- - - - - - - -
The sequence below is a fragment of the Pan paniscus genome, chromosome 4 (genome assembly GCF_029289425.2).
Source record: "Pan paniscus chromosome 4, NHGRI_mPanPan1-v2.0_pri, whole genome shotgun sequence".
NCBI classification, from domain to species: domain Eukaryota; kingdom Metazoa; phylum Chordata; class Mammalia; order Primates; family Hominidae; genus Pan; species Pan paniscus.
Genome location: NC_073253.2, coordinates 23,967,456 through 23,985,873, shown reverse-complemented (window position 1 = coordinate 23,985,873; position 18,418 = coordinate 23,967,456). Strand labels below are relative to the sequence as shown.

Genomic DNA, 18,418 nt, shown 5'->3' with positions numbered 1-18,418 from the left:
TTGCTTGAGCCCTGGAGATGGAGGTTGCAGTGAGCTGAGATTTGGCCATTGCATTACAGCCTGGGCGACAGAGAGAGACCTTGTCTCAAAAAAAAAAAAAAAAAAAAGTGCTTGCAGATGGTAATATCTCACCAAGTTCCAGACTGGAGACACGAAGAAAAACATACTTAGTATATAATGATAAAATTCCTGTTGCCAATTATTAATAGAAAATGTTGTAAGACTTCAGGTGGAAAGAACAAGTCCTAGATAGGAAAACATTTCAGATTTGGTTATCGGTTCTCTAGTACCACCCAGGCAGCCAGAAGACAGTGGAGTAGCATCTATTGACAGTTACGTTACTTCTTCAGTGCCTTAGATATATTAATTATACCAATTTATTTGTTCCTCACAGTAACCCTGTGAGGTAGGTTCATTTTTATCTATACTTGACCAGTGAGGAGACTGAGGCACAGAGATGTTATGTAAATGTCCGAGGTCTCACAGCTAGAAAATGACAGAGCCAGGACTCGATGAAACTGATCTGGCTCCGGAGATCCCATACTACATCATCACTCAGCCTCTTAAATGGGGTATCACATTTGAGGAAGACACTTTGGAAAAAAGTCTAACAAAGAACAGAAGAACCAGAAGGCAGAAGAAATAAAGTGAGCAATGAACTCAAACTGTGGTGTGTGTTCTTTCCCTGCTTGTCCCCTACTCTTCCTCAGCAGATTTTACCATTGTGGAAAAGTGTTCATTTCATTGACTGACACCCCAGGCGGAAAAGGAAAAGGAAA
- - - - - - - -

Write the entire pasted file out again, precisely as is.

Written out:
The sequence below is a fragment of the Pan paniscus genome, chromosome 4 (genome assembly GCF_029289425.2).
Source record: "Pan paniscus chromosome 4, NHGRI_mPanPan1-v2.0_pri, whole genome shotgun sequence".
NCBI classification, from domain to species: domain Eukaryota; kingdom Metazoa; phylum Chordata; class Mammalia; order Primates; family Hominidae; genus Pan; species Pan paniscus.
Genome location: NC_073253.2, coordinates 23,967,456 through 23,985,873, shown reverse-complemented (window position 1 = coordinate 23,985,873; position 18,418 = coordinate 23,967,456). Strand labels below are relative to the sequence as shown.

Genomic DNA, 18,418 nt, shown 5'->3' with positions numbered 1-18,418 from the left:
TTGCTTGAGCCCTGGAGATGGAGGTTGCAGTGAGCTGAGATTTGGCCATTGCATTACAGCCTGGGCGACAGAGAGAGACCTTGTCTCAAAAAAAAAAAAAAAAAAAAGTGCTTGCAGATGGTAATATCTCACCAAGTTCCAGACTGGAGACACGAAGAAAAACATACTTAGTATATAATGATAAAATTCCTGTTGCCAATTATTAATAGAAAATGTTGTAAGACTTCAGGTGGAAAGAACAAGTCCTAGATAGGAAAACATTTCAGATTTGGTTATCGGTTCTCTAGTACCACCCAGGCAGCCAGAAGACAGTGGAGTAGCATCTATTGACAGTTACGTTACTTCTTCAGTGCCTTAGATATATTAATTATACCAATTTATTTGTTCCTCACAGTAACCCTGTGAGGTAGGTTCATTTTTATCTATACTTGACCAGTGAGGAGACTGAGGCACAGAGATGTTATGTAAATGTCCGAGGTCTCACAGCTAGAAAATGACAGAGCCAGGACTCGATGAAACTGATCTGGCTCCGGAGATCCCATACTACATCATCACTCAGCCTCTTAAATGGGGTATCACATTTGAGGAAGACACTTTGGAAAAAAGTCTAACAAAGAACAGAAGAACCAGAAGGCAGAAGAAATAAAGTGAGCAATGAACTCAAACTGTGGTGTGTGTTCTTTCCCTGCTTGTCCCCTACTCTTCCTCAGCAGATTTTACCATTGTGGAAAAGTGTTCATTTCATTGACTGACACCCCAGGCGGAAAAGGAAAAGGAAA